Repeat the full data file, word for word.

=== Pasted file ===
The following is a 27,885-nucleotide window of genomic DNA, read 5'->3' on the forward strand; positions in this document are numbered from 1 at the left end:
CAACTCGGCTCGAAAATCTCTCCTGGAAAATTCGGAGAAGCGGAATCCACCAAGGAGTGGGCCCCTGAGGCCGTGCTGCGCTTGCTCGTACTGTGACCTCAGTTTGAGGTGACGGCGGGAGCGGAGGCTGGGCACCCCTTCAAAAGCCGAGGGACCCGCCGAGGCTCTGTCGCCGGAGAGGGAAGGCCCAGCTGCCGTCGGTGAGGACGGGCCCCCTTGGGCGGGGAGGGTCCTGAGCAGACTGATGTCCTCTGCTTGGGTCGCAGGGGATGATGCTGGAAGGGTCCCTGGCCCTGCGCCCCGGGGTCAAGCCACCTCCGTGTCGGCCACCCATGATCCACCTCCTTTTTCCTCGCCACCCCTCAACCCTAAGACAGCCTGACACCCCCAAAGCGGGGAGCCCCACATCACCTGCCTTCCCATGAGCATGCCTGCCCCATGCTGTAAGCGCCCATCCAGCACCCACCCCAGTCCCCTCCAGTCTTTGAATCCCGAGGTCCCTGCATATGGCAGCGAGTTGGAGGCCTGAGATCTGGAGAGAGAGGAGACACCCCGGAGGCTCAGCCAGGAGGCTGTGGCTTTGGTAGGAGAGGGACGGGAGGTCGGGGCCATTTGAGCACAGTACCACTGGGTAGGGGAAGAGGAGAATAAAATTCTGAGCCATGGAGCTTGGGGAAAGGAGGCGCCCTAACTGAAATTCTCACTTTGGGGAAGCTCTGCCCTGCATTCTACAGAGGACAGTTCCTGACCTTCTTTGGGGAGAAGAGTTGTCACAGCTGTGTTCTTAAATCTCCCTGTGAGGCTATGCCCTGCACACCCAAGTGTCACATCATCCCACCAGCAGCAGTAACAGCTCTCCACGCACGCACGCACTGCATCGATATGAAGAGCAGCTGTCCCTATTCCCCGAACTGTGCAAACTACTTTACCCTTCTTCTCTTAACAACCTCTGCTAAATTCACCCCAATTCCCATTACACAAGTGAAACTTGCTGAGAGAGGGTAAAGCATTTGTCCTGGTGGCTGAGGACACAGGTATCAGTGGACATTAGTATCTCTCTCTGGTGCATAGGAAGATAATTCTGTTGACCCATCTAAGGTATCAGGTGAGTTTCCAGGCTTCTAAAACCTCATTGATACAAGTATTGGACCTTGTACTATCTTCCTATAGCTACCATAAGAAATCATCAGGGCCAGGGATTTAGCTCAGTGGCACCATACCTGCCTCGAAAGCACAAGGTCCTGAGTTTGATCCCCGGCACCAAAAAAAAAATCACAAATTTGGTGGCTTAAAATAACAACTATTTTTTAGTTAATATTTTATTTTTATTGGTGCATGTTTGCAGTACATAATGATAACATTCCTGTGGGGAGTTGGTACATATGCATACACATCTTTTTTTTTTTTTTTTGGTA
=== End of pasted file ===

The following is a 27,885-nucleotide window of genomic DNA, read 5'->3' on the forward strand; positions in this document are numbered from 1 at the left end:
CAACTCGGCTCGAAAATCTCTCCTGGAAAATTCGGAGAAGCGGAATCCACCAAGGAGTGGGCCCCTGAGGCCGTGCTGCGCTTGCTCGTACTGTGACCTCAGTTTGAGGTGACGGCGGGAGCGGAGGCTGGGCACCCCTTCAAAAGCCGAGGGACCCGCCGAGGCTCTGTCGCCGGAGAGGGAAGGCCCAGCTGCCGTCGGTGAGGACGGGCCCCCTTGGGCGGGGAGGGTCCTGAGCAGACTGATGTCCTCTGCTTGGGTCGCAGGGGATGATGCTGGAAGGGTCCCTGGCCCTGCGCCCCGGGGTCAAGCCACCTCCGTGTCGGCCACCCATGATCCACCTCCTTTTTCCTCGCCACCCCTCAACCCTAAGACAGCCTGACACCCCCAAAGCGGGGAGCCCCACATCACCTGCCTTCCCATGAGCATGCCTGCCCCATGCTGTAAGCGCCCATCCAGCACCCACCCCAGTCCCCTCCAGTCTTTGAATCCCGAGGTCCCTGCATATGGCAGCGAGTTGGAGGCCTGAGATCTGGAGAGAGAGGAGACACCCCGGAGGCTCAGCCAGGAGGCTGTGGCTTTGGTAGGAGAGGGACGGGAGGTCGGGGCCATTTGAGCACAGTACCACTGGGTAGGGGAAGAGGAGAATAAAATTCTGAGCCATGGAGCTTGGGGAAAGGAGGCGCCCTAACTGAAATTCTCACTTTGGGGAAGCTCTGCCCTGCATTCTACAGAGGACAGTTCCTGACCTTCTTTGGGGAGAAGAGTTGTCACAGCTGTGTTCTTAAATCTCCCTGTGAGGCTATGCCCTGCACACCCAAGTGTCACATCATCCCACCAGCAGCAGTAACAGCTCTCCACGCACGCACGCACTGCATCGATATGAAGAGCAGCTGTCCCTATTCCCCGAACTGTGCAAACTACTTTACCCTTCTTCTCTTAACAACCTCTGCTAAATTCACCCCAATTCCCATTACACAAGTGAAACTTGCTGAGAGAGGGTAAAGCATTTGTCCTGGTGGCTGAGGACACAGGTATCAGTGGACATTAGTATCTCTCTCTGGTGCATAGGAAGATAATTCTGTTGACCCATCTAAGGTATCAGGTGAGTTTCCAGGCTTCTAAAACCTCATTGATACAAGTATTGGACCTTGTACTATCTTCCTATAGCTACCATAAGAAATCATCAGGGCCAGGGATTTAGCTCAGTGGCACCATACCTGCCTCGAAAGCACAAGGTCCTGAGTTTGATCCCCGGCACCAAAAAAAAAATCACAAATTTGGTGGCTTAAAATAACAACTATTTTTTAGTTAATATTTTATTTTTATTGGTGCATGTTTGCAGTACATAATGATAACATTCCTGTGGGGAGTTGGTACATATGCATACACATCTTTTTTTTTTTTTTTTGGTA